County officials are looking at tweaking the wheel tax.

I don’t envy them this task, because it’s kind of a no-win. If they change things to generate more revenue, they catch heck for raising taxes. If they don’t, there won’t be enough money for repairs and they’ll catch heck for the condition of the roads.

So far, however, I think they’re on the right path. The good thing here is that they’re taking time to allow for public input. They don’t have to have everything dialed in and sent to the state until Sept. 1, and a public hearing is set for 6 p.m. June 13.

If you care about such things, go to the hearing and voice your concerns.

My feeling about wheel taxes – or any tax based on usage, for that matter – is those who use the service most should carry the biggest burden.

I think the original wheel tax, passed five years ago, missed the mark a bit in that regard. Back then, I had a little 4X6 cargo trailer I used to haul band gear. I was being assessed the same tax as a semi trailer – $40. Clearly, the semi trailer causes a lot more wear and tear on the road than did my little cargo trailer.

The new proposal addresses that fairly obvious inequity.

It calls for the following:

• Trucks 7,000-11,000 pounds, automobiles and motorcycles, the proposal is to increase the tax from $25 to $35.

• Semi trailers, semi trucks, farm semi trailers and farm semi trucks, the proposal is a $20 increase from $40 to $60.

• Trailers under 7,000 pounds reduced from $40 to $25.

The committee that looked into this wheel tax adjustment also expressed some concerns about charging the same amount for cars and motorcycles.

I share that concern. Seems to me motorcycles cause much less wear and tear than cars.

So going forward, I have a high degree of confidence the county will find a balance and come up with a wheel tax that will be more equitable than the current one.

But, in the meantime, may I ask one rhetorical question? Don’t horse-drawn buggies have wheels?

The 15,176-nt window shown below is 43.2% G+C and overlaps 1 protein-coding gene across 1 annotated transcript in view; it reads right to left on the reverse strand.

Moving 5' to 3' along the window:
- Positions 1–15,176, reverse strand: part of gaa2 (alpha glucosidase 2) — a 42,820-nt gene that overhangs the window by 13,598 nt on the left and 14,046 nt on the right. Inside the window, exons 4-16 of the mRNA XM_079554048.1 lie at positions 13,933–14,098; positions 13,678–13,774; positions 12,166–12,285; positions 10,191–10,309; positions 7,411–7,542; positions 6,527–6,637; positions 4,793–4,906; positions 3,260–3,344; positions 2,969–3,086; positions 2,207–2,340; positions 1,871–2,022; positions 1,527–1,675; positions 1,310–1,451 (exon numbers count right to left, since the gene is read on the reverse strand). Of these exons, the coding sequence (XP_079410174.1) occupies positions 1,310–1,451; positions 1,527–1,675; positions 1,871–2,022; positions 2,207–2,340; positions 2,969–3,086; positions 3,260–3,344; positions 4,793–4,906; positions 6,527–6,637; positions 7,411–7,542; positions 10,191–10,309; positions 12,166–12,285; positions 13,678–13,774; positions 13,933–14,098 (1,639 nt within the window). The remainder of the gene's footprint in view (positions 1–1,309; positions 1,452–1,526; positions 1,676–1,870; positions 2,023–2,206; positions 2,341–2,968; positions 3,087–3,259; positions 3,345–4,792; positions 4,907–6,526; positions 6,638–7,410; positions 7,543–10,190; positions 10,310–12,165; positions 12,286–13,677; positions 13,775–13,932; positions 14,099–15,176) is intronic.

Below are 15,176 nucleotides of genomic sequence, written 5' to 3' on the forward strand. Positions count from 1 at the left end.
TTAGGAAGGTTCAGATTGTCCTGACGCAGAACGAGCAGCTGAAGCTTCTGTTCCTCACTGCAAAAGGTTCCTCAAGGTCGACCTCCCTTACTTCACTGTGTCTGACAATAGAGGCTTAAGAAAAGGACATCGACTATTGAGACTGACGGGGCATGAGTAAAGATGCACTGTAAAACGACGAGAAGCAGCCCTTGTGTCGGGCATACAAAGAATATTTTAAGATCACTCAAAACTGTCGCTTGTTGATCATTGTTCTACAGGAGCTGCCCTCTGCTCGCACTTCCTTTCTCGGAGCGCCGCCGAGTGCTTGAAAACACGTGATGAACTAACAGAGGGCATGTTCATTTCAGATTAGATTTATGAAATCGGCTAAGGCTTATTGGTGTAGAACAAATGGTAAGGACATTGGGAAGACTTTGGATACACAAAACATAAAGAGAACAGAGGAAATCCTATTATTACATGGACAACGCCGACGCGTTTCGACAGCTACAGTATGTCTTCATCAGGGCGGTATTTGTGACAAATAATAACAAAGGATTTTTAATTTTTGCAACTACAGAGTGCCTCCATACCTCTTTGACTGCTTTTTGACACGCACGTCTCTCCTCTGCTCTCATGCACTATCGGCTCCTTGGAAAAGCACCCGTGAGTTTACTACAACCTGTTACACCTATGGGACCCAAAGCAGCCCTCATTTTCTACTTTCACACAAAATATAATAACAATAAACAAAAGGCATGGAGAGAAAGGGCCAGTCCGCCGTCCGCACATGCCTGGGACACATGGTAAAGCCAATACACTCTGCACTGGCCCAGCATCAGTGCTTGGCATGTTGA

Indiana does not require registration fees for horse-drawn buggies. They are only required to display a slow-moving vehicle symbol. Seems to me that if these vehicles are using the roads and creating wear and tear, they should be part of the repair process. Frankly, the wear and tear caused by horse-drawn buggies is significant.

Since buggies aren’t motorized, they can’t be a part of the wheel tax debate. But certainly owners of buggies could help provide much needed revenue for the county’s roads.

County officials have broached the topic of fees for buggies in the past, but have never taken action. Right now, buggies get a free pass. Perhaps now is the time for the county commissioners to reconsider some sort of buggy fee.

This is not a unique idea.

Here’s the lede from a March 2, 2017, story in the Decatur Daily Democrat:

To make it easier for Amish residents of Adams County to buy $60 license plates and $60 registration stickers for their horse-drawn buggies, the commissioners agreed with County Highway Superintendent Lonnie Caffee Tuesday to have the plates and stickers be sold at the highway department office in Monroe on two extra days, both Saturdays: March 25 and April 8, from 8 a.m. to noon.

Several other counties in Indiana have similar ordinances in place.

Granted, this would not generate a windfall of revenue, but every little bit helps and, in my view, it clears up another inequity.